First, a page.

Bad News and Good News About the WannaCry Ransomware Hackers

The bad news about the worldwide WannaCry ransomware attack is that it occurred on a global scale, and that it’s probably just the tip of a much larger set of problems hidden beneath the surface like the iceberg that sank the Titanic.

The good news, on the other hand, is that whoever pulled off the attack apparently didn’t have the resources to follow up, which means the damage was more limited than it could have been.

The attackers also made some “amateur” errors, according to Andy Greenberg of Wired. Those errors included building a “kill switch” into the program and mishandling the crypto-currency ransom payments.

“An attack of this magnitude involving so many missteps raises plenty of questions while delivering a sobering reminder: If actual cybercriminal professionals improved on the group’s methods, the results could be even graver,” writes Greenberg in his Wired article.

Refreshed Apples on the Horizon

Apple fans will soon a chance to see updated versions of the MacBook Pro and MackBook Air. The upgraded Pro might be equipped with Intel Kaby Lake processors, according to published reports.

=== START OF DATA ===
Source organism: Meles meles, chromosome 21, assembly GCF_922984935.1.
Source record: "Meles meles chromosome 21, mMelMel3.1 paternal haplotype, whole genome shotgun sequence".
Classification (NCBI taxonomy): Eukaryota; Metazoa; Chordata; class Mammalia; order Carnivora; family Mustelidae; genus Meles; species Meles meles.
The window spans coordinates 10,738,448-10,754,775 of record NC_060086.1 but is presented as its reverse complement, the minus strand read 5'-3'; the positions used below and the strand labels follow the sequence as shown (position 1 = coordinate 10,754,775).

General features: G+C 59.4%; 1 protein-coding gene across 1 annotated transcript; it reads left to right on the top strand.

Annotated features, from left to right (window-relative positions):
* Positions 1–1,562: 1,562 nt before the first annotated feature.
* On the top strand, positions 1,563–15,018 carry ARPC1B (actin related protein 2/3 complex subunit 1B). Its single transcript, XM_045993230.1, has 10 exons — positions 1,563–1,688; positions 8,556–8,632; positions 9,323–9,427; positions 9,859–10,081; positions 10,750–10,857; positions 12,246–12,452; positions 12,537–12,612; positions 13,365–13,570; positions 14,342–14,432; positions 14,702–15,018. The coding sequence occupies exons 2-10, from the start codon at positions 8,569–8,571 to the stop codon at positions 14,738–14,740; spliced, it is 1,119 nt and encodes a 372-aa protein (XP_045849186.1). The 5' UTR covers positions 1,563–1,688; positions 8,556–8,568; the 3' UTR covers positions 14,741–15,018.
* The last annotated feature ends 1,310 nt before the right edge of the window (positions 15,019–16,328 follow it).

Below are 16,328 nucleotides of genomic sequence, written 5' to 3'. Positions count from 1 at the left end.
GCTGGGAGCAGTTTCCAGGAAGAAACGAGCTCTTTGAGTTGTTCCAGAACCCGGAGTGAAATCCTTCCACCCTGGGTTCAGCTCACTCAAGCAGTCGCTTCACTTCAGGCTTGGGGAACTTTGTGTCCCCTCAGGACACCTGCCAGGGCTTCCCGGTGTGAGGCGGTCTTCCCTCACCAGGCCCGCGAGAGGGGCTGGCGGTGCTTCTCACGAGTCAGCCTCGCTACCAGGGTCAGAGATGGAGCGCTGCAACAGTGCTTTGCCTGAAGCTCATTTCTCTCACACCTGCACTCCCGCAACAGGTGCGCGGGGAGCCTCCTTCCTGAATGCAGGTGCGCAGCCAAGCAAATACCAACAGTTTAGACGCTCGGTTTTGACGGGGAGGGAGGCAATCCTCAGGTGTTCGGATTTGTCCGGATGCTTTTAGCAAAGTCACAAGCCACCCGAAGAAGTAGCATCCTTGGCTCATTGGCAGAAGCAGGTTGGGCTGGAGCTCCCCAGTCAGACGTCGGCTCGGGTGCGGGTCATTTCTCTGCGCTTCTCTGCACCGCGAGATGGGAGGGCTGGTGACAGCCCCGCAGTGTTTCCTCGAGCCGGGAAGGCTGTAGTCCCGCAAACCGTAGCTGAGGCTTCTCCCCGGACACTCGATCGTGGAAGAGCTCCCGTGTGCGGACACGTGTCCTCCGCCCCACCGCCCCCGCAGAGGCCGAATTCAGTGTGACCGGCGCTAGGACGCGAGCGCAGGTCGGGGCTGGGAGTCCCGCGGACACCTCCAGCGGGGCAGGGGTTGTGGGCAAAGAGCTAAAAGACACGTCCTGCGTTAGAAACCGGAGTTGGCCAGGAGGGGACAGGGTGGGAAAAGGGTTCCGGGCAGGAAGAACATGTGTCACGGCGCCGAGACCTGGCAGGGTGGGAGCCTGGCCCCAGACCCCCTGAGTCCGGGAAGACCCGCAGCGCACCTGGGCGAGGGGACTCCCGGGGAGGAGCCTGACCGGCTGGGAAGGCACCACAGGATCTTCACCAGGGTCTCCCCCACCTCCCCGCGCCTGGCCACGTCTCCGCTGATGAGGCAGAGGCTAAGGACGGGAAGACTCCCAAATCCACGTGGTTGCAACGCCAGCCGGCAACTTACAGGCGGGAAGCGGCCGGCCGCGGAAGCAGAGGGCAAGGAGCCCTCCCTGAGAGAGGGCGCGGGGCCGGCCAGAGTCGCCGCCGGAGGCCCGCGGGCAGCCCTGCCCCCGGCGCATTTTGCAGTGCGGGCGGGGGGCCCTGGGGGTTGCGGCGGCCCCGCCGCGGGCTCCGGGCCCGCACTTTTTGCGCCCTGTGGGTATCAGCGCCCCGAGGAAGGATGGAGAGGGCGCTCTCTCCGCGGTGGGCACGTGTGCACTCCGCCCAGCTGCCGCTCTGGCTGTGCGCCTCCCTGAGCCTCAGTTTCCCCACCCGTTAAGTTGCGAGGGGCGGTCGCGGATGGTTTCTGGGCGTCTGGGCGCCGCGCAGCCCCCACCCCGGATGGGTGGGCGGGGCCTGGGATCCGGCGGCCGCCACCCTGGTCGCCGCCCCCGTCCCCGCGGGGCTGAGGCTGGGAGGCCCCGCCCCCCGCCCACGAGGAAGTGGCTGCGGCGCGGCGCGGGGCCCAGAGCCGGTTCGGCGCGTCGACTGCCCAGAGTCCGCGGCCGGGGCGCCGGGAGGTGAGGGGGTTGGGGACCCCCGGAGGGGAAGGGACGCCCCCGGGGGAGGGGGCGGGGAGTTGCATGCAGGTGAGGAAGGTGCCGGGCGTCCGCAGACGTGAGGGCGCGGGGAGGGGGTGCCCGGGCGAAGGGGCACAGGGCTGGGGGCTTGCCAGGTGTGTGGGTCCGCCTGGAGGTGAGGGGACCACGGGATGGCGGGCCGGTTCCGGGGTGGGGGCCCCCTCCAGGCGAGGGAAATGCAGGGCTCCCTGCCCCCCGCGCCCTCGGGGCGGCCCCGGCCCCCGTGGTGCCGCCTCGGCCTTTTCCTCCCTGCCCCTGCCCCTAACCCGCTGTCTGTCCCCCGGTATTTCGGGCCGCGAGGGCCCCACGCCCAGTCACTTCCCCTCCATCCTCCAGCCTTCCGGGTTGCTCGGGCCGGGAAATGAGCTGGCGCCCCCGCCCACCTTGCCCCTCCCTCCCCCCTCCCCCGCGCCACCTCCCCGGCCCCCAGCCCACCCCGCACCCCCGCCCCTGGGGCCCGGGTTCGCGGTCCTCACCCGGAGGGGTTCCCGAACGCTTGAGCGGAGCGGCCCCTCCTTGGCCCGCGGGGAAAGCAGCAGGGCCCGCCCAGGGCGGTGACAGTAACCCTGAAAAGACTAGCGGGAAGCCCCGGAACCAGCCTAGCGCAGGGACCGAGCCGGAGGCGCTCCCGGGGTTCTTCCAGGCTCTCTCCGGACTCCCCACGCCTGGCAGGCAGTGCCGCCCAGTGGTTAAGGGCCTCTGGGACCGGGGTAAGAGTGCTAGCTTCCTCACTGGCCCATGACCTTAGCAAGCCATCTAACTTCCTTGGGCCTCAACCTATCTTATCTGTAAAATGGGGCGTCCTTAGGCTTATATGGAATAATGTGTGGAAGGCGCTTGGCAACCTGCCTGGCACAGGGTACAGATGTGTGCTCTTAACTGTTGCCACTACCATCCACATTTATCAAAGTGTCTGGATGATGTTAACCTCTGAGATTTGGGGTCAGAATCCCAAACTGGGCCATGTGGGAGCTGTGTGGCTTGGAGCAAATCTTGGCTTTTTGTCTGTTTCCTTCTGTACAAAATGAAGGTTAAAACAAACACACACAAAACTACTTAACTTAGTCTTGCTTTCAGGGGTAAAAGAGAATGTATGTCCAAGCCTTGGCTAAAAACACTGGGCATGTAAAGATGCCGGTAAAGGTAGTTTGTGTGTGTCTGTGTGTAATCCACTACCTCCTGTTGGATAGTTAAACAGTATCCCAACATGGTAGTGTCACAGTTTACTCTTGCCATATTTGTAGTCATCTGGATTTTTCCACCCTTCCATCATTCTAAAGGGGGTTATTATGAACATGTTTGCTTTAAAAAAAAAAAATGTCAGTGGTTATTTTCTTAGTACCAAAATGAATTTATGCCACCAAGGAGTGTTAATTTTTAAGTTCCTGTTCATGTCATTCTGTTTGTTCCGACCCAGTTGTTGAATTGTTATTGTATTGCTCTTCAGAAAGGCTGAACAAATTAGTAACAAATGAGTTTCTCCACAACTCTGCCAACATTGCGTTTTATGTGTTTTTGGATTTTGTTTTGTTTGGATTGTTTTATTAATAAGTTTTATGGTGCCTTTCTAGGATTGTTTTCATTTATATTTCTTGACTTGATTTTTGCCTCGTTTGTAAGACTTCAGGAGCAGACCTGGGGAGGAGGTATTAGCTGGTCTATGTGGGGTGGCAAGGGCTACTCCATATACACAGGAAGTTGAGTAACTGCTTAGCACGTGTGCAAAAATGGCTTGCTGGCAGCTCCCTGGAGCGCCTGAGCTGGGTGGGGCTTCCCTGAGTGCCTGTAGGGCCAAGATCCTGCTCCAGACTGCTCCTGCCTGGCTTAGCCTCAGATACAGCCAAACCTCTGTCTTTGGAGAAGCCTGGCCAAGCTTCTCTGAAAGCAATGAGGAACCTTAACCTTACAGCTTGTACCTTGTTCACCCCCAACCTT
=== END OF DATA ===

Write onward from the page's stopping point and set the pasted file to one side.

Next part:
“Should the update to Kaby Lake happen, it will be the fastest update to Intel-based portables since Apple moved to the Penryn processor for the third refresh of the 15-inch MacBook Pro in 2007,” writes Roger Fingas in Appleinsider.

A word to the wise: Be prepared for people asking you to provision the new and improved Apples!

When Truth is Stranger Than Fiction

Those of us in the industry have know for a while that many of the recent advances in artificial intelligence have required excruciating amounts of manual labor at the keyboard. Despite their promise, artificial intelligence and machine learning are still in their early stages, and lots of handholding is still necessary to make AI and ML applications run smoothly.

The latest episode of “Silicon Valley,” the popular HBO program, hinted at the level of hard work that actually goes on behind the scenes when AI, ML and deep learning apps are developed.

The episode “highlighted a rather pernicious aspect of the tech industry that’s currently serving as the foundation of modern artificial intelligence, shining a spotlight on a type of human labor often overlooked when we discuss the marvels of automation,” writes Nick Statt in The Verge.

Even if you’re not a fan of the show, the article is worth reading.